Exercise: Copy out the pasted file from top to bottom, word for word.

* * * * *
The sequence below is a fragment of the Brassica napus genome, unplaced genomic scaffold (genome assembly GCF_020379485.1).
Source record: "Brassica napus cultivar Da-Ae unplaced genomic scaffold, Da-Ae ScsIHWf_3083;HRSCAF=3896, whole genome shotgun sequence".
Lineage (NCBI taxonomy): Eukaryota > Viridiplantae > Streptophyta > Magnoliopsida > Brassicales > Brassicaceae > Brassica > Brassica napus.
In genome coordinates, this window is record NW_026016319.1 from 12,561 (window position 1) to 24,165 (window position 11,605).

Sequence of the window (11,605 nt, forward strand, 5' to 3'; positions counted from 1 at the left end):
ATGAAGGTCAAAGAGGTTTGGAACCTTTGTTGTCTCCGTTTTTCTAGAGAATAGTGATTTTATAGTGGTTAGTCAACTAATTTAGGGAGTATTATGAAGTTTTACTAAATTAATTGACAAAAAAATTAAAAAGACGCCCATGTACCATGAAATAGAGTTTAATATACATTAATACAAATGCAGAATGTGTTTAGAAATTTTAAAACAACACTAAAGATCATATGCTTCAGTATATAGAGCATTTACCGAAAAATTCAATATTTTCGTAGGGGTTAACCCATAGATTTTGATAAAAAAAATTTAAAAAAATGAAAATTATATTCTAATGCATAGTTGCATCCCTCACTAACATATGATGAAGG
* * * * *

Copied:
The sequence below is a fragment of the Brassica napus genome, unplaced genomic scaffold (genome assembly GCF_020379485.1).
Source record: "Brassica napus cultivar Da-Ae unplaced genomic scaffold, Da-Ae ScsIHWf_3083;HRSCAF=3896, whole genome shotgun sequence".
Lineage (NCBI taxonomy): Eukaryota > Viridiplantae > Streptophyta > Magnoliopsida > Brassicales > Brassicaceae > Brassica > Brassica napus.
In genome coordinates, this window is record NW_026016319.1 from 12,561 (window position 1) to 24,165 (window position 11,605).

Sequence of the window (11,605 nt, forward strand, 5' to 3'; positions counted from 1 at the left end):
ATGAAGGTCAAAGAGGTTTGGAACCTTTGTTGTCTCCGTTTTTCTAGAGAATAGTGATTTTATAGTGGTTAGTCAACTAATTTAGGGAGTATTATGAAGTTTTACTAAATTAATTGACAAAAAAATTAAAAAGACGCCCATGTACCATGAAATAGAGTTTAATATACATTAATACAAATGCAGAATGTGTTTAGAAATTTTAAAACAACACTAAAGATCATATGCTTCAGTATATAGAGCATTTACCGAAAAATTCAATATTTTCGTAGGGGTTAACCCATAGATTTTGATAAAAAAAATTTAAAAAAATGAAAATTATATTCTAATGCATAGTTGCATCCCTCACTAACATATGATGAAGG